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The Helsinki Final Act of the 1975 Conference on Security and Co-operation in Europe (CSCE) set the rules for legitimate changes in national frontiers: They must be accomplished by peaceful means and agreement.
Together with the Charter of Paris for a New Europe of 1990, the Helsinki Accords paved the way for a peaceful coexistence of the West and the Eastern Bloc.
The Paris conference ended the Cold War, issuing a "Joint Declaration of Twenty-two States," in which all member states of NATO and the Warsaw Pact affirmed they are no longer enemies.
The Helsinki process, continuing in the form of the Organization for Security and Co-operation in Europe (OSCE), resulted ultimately in the prevailing of pluralist democracy, market economy, and personal freedom.
Today, it may serve as an example for how to deal with the current situation in Ukraine and crises in other regions of the former Soviet Union.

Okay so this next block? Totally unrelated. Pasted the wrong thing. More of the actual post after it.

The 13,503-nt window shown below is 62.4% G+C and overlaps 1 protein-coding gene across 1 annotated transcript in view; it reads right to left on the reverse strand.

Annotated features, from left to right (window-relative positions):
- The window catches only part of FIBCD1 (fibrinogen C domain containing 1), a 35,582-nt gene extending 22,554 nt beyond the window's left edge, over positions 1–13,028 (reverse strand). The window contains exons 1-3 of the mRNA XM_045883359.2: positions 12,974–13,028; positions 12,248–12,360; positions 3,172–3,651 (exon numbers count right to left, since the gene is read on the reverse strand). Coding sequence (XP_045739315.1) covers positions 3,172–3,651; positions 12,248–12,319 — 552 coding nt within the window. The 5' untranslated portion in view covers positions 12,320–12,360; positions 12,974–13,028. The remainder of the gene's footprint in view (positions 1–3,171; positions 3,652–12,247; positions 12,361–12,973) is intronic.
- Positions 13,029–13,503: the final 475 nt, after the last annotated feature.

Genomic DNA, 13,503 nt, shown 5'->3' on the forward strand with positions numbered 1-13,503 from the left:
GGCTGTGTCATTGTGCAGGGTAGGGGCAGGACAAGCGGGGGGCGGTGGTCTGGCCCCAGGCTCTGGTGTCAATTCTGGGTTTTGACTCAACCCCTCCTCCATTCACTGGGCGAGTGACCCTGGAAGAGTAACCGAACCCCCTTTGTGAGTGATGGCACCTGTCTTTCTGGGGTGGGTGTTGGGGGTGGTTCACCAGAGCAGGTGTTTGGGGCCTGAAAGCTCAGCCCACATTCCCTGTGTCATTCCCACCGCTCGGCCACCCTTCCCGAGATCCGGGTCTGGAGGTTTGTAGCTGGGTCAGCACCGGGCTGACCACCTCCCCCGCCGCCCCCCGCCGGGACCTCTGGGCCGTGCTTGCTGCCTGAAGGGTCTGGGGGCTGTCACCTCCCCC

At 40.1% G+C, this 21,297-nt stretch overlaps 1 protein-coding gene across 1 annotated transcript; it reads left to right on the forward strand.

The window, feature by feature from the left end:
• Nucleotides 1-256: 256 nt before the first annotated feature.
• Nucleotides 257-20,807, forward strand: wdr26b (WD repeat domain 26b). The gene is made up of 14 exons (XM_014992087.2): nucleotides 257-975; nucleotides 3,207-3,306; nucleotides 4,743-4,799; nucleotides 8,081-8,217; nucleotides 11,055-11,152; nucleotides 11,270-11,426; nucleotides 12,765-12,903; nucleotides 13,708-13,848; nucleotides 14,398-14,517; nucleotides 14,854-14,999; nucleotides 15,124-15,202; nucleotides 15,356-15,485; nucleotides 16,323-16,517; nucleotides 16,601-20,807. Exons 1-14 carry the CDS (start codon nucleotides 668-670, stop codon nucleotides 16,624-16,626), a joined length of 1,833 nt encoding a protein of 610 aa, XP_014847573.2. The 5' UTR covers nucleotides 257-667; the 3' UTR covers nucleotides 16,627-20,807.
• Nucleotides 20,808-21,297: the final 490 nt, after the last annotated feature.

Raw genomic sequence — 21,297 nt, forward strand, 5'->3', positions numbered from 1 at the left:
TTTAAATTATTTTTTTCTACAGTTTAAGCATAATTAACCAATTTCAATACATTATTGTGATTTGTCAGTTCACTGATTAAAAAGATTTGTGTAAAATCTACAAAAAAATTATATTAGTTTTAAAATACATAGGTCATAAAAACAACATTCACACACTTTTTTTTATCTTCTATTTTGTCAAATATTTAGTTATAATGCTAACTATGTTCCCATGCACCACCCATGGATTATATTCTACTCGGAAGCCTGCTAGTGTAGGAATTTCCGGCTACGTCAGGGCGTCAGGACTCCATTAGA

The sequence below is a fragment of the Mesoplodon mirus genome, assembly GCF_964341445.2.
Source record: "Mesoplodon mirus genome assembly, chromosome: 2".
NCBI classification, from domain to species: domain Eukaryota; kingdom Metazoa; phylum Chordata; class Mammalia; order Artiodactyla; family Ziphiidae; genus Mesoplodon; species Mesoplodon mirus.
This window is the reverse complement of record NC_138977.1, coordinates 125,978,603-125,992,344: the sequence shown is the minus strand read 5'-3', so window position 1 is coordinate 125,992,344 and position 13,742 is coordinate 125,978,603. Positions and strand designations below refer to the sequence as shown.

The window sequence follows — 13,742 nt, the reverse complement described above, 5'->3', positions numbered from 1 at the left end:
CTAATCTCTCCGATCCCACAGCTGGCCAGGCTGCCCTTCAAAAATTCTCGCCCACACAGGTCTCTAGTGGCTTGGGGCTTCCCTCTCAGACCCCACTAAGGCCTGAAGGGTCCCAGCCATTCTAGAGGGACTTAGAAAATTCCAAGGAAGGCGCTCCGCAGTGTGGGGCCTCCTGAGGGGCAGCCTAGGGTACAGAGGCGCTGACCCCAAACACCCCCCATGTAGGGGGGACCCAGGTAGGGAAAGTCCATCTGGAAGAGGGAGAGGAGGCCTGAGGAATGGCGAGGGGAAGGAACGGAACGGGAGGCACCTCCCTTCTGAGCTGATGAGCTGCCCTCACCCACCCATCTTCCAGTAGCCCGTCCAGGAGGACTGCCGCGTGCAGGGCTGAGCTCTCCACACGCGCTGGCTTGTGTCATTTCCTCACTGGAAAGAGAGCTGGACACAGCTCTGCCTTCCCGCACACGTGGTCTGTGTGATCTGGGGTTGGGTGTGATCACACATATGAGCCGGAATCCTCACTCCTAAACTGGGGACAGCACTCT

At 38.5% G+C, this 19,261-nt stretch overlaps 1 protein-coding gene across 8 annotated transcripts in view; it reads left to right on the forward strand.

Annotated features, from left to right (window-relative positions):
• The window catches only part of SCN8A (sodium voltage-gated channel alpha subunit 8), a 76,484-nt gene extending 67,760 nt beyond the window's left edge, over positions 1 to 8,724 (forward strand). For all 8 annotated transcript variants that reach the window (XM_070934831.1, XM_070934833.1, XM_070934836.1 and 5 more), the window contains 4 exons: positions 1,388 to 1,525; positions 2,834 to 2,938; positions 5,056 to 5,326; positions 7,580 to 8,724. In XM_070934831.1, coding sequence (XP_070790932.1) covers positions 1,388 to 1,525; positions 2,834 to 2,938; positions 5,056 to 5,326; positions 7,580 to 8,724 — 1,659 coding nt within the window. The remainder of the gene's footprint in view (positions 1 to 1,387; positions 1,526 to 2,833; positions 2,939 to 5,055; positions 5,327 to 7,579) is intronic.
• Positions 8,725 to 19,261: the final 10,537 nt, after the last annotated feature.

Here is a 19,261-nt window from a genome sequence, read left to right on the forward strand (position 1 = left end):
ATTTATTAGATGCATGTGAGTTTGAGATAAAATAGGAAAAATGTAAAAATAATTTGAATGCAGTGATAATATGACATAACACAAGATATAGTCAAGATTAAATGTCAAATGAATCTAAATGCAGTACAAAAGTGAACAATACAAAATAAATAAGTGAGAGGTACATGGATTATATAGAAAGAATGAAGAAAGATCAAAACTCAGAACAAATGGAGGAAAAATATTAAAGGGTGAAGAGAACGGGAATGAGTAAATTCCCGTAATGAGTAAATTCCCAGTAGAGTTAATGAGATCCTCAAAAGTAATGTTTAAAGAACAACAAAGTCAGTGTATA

John J. Maresca was a senior U.S. diplomat at the center of this long negotiating process.
He was sent as the first, and only, US Ambassador to the newly-independent states after the break-up of the USSR-the American Ambassador to the "Near Abroad"-and started a negotiating process to try to end the one conflict in the region at that time.
With this book, he presents his personal memoirs of how it was possible to reach the Helsinki Accords and following agreements.
A story of astonishing change and evolution which is as eminently relevant today as it was 40 years ago.
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